Beethoven’s First Piano Concerto: An Exuberant and Daring Conception

Beethoven was a newcomer to Vienna when, in 1795, he completed the Piano Concerto No. 1 in C Major. It is bold music which was designed to showcase the young composer’s skills as one of the preeminent virtuoso pianists of the time. Although the C major Concerto was the first to be published (in 1801), its composition was preceded by the piece we now know as Piano Concerto No. 2. While the Second Concerto …

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Beethoven’s “The Creatures of Prometheus” Overture: Music for a Ballet

In 1800, around the time of the premiere of his First Symphony, the 29-year-old Ludwig van Beethoven received a commission to write music for a ballet based on the Prometheus myth. Beethoven’s collaborator and librettist was the the Italian choreographer and dancer, Salvatore Viganò. Although Viganò usually composed the music for his ballets himself, this occasion was far too important. The Creatures of Prometheus, a “heroic and allegorical ballet” in two acts, would be …

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Beethoven’s String Trio in E-flat Major, Op. 3: The Apex of a Genre

In November of 1792, the young Ludwig van Beethoven left Bonn, the provincial city of his birth, to resettle in glittering, cosmopolitan Vienna. Two years after this momentous move, Beethoven completed the String Trio in E-flat Major, Op. 3. The piece marked the 24-year-old composer’s first foray into the genre. A successor to the Baroque trio sonata, the string trio (violin, viola, cello) was a popular form in the eighteenth century, when …

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Beethoven’s “Triple Concerto”: Chamber Music on a Grand Scale

Beethoven’s Concerto for Violin, Cello, and Piano in C Major, Op. 56 is a rare musical hybrid. Commonly known as the Triple Concerto, it playfully and exuberantly combines elements of the piano trio with the concerto. With this music, Beethoven achieved a genre-bending feat which was virtually unprecedented at the time, and has not been attempted by any significant composer since. While the sinfonia concertante features a dialogue between individual solo instruments and the …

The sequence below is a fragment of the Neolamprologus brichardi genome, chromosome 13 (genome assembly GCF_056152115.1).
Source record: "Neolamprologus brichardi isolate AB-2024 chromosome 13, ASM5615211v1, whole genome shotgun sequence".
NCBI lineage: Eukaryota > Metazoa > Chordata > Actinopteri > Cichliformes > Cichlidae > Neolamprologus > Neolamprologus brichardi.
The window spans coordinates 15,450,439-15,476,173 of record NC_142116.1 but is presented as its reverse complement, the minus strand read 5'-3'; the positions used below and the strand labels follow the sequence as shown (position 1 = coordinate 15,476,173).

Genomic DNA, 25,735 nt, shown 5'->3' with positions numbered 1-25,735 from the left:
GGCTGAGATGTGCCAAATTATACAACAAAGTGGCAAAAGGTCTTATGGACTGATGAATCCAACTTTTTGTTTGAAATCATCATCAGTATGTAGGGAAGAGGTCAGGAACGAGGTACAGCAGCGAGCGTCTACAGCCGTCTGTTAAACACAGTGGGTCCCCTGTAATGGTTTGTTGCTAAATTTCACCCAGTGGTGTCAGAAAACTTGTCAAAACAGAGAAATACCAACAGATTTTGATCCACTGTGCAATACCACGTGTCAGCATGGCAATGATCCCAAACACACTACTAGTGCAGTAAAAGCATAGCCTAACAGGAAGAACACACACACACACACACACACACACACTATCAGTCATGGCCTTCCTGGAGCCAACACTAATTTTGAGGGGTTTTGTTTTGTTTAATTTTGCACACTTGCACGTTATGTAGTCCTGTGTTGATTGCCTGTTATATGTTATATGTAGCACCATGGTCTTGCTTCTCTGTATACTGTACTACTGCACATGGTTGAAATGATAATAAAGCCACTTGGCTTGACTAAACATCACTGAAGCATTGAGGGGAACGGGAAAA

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Remembering Lars Vogt

Lars Vogt, the renowned German pianist and conductor, passed away on Monday, September 5. He was 51. In March of 2021, Vogt was diagnosed with an aggressive cancer in his throat and liver. Born in the town of Düren in the North Rhine-Westphalia region, Vogt rose to prominence after winning second prize at the 1990 Leeds International Piano Competition. He went on to perform as a soloist with the world’s greatest orchestras. He …

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Beethoven’s “Razumovsky” Cycle: String Quartet No. 9 in C Major, Op. 59, No. 3

In 1805, Count Andreas Razumovsky, the Russian ambassador to Vienna, commissioned Beethoven to write three string quartets. At the time, chamber music was often conceived for the entertainment of aristocratic amateurs. In contrast, Razumovsky’s commission would be premiered by the Schuppanzigh Quartet, a group of highly skilled musicians who formed what was likely the first professional string quartet. The result was groundbreaking music which moved the string quartet decisively into the concert hall. …

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Beethoven’s “Pastoral” Sixth Symphony: A Communion With Nature

Beethoven’s Fifth and Sixth Symphonies were completed in the same year of 1808, and were premiered at the same under-rehearsed, four-hour-long concert. Yet, the two works stand as diametric opposites. The Fifth Symphony takes a dynamic journey towards transcendence. It is filled with ferocious, crackling energy and a sense of heroic struggle. Set in the bucolic key of F major, the quieter Sixth Symphony inhabits the stable, enduring world of nature. Beethoven gave it the subtitle, …

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